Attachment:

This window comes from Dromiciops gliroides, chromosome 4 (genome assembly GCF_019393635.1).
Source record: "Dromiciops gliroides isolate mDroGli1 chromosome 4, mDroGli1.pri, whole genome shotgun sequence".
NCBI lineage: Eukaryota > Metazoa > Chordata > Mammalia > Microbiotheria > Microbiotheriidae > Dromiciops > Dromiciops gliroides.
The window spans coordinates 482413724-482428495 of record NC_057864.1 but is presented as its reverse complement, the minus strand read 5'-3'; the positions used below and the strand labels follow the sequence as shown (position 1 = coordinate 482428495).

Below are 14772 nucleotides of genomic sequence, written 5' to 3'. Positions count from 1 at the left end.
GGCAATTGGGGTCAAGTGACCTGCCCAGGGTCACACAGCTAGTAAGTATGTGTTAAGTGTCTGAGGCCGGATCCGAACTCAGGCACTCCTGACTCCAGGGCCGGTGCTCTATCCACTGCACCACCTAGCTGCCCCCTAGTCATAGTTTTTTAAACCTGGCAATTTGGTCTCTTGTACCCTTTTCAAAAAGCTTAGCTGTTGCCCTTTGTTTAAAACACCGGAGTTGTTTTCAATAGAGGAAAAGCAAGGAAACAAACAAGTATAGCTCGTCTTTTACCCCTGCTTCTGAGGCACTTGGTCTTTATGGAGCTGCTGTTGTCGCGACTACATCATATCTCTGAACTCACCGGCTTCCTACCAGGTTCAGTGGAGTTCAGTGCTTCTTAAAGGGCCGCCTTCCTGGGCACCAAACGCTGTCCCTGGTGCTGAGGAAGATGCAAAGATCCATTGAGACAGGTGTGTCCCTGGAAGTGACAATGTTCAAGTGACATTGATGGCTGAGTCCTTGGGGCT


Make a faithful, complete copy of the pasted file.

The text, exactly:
This window comes from Dromiciops gliroides, chromosome 4 (genome assembly GCF_019393635.1).
Source record: "Dromiciops gliroides isolate mDroGli1 chromosome 4, mDroGli1.pri, whole genome shotgun sequence".
NCBI lineage: Eukaryota > Metazoa > Chordata > Mammalia > Microbiotheria > Microbiotheriidae > Dromiciops > Dromiciops gliroides.
The window spans coordinates 482413724-482428495 of record NC_057864.1 but is presented as its reverse complement, the minus strand read 5'-3'; the positions used below and the strand labels follow the sequence as shown (position 1 = coordinate 482428495).

Below are 14772 nucleotides of genomic sequence, written 5' to 3'. Positions count from 1 at the left end.
GGCAATTGGGGTCAAGTGACCTGCCCAGGGTCACACAGCTAGTAAGTATGTGTTAAGTGTCTGAGGCCGGATCCGAACTCAGGCACTCCTGACTCCAGGGCCGGTGCTCTATCCACTGCACCACCTAGCTGCCCCCTAGTCATAGTTTTTTAAACCTGGCAATTTGGTCTCTTGTACCCTTTTCAAAAAGCTTAGCTGTTGCCCTTTGTTTAAAACACCGGAGTTGTTTTCAATAGAGGAAAAGCAAGGAAACAAACAAGTATAGCTCGTCTTTTACCCCTGCTTCTGAGGCACTTGGTCTTTATGGAGCTGCTGTTGTCGCGACTACATCATATCTCTGAACTCACCGGCTTCCTACCAGGTTCAGTGGAGTTCAGTGCTTCTTAAAGGGCCGCCTTCCTGGGCACCAAACGCTGTCCCTGGTGCTGAGGAAGATGCAAAGATCCATTGAGACAGGTGTGTCCCTGGAAGTGACAATGTTCAAGTGACATTGATGGCTGAGTCCTTGGGGCT